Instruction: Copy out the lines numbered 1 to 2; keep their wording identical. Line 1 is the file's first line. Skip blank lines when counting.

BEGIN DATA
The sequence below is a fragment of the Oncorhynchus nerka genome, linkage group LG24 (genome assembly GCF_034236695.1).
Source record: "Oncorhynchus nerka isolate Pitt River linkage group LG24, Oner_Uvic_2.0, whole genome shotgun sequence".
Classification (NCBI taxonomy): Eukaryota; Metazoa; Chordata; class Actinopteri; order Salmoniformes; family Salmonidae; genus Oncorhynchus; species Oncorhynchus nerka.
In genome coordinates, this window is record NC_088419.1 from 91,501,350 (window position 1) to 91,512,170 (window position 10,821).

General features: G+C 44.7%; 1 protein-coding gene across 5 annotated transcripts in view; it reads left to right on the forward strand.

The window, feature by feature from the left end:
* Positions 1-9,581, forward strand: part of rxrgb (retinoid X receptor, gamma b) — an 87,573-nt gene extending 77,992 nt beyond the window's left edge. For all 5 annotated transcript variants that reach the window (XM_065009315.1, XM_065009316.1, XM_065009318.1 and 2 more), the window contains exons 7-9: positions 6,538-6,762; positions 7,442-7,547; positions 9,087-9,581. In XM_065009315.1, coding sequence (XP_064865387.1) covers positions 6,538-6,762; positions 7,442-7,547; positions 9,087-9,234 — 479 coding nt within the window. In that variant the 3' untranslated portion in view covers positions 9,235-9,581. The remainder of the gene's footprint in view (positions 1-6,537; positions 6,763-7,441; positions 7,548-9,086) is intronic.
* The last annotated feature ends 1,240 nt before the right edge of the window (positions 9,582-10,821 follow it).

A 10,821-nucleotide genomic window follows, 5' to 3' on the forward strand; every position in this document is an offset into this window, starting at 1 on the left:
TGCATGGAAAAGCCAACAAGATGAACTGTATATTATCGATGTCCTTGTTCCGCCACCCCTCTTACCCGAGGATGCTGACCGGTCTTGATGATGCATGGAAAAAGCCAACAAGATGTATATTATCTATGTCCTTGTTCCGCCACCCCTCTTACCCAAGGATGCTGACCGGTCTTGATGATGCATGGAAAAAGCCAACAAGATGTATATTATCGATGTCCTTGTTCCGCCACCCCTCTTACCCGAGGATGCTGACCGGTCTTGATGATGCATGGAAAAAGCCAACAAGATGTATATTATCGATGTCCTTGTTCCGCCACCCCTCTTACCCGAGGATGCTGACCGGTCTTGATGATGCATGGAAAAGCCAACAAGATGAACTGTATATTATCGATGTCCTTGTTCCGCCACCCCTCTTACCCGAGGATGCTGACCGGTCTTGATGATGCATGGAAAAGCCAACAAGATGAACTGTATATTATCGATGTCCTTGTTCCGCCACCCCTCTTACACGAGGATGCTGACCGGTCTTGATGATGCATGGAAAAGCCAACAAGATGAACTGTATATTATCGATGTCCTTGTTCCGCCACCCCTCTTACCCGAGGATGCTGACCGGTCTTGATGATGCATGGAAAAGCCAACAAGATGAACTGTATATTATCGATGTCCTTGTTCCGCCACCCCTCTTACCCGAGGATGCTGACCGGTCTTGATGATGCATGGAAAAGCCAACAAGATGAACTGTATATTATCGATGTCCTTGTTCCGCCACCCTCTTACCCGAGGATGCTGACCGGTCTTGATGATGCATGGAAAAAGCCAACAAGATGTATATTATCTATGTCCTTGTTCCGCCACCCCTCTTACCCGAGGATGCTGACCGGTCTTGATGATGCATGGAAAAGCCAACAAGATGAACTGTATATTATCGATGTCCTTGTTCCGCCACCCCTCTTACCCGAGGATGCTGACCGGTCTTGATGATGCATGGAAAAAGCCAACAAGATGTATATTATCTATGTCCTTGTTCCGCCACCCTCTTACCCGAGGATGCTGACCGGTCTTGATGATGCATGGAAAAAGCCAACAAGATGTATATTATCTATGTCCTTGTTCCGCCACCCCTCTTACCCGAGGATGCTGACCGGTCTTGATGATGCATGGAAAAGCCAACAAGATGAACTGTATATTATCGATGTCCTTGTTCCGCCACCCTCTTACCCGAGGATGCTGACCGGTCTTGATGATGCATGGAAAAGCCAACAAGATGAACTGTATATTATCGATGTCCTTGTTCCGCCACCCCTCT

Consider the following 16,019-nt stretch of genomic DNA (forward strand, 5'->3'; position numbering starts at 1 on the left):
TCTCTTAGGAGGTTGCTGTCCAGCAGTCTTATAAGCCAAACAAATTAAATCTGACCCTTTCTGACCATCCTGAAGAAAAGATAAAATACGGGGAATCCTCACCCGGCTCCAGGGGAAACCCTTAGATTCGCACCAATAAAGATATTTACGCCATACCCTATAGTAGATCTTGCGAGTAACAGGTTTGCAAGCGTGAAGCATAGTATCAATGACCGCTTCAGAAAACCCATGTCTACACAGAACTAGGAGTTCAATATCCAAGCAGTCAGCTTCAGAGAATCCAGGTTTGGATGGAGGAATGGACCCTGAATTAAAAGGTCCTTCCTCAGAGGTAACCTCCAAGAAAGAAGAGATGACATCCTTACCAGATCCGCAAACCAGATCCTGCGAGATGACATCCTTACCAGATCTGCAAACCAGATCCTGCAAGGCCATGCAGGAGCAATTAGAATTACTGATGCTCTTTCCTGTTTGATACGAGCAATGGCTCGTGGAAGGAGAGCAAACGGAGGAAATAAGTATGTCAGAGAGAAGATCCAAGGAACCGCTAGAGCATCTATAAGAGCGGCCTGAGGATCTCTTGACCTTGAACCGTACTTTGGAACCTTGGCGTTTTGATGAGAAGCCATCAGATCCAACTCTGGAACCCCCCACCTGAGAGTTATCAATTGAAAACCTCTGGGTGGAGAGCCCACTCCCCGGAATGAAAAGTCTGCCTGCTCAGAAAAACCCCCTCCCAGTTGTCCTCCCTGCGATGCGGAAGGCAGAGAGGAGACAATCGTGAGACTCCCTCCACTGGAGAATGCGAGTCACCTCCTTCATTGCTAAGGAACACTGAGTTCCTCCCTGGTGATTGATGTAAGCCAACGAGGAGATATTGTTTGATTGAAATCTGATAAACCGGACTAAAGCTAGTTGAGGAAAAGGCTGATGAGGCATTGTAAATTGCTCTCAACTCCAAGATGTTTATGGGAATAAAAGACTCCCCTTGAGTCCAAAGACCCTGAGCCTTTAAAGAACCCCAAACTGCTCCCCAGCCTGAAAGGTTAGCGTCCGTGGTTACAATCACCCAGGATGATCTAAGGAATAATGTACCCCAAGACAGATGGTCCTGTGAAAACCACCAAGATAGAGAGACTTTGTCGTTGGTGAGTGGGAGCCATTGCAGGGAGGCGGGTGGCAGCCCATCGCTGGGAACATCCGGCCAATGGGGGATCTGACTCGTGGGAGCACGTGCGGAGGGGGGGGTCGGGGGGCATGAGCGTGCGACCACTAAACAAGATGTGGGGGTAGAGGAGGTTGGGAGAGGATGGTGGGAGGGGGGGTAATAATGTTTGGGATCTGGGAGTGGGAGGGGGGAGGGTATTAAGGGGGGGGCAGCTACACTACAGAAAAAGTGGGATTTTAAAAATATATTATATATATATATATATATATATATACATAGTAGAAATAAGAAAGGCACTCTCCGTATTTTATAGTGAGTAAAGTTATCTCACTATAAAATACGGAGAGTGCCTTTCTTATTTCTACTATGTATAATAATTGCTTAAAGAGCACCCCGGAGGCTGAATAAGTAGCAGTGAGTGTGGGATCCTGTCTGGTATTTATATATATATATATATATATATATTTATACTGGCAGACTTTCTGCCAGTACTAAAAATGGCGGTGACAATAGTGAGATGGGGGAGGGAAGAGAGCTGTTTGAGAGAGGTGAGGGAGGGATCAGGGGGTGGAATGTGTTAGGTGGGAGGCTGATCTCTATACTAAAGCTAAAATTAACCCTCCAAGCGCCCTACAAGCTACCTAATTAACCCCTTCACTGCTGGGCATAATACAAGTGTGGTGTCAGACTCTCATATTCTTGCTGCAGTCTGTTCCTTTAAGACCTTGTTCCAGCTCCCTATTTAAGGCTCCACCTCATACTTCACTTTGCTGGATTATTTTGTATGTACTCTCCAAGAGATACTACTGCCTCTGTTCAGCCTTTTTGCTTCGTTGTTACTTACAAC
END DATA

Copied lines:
The sequence below is a fragment of the Oncorhynchus nerka genome, linkage group LG24 (genome assembly GCF_034236695.1).
Source record: "Oncorhynchus nerka isolate Pitt River linkage group LG24, Oner_Uvic_2.0, whole genome shotgun sequence".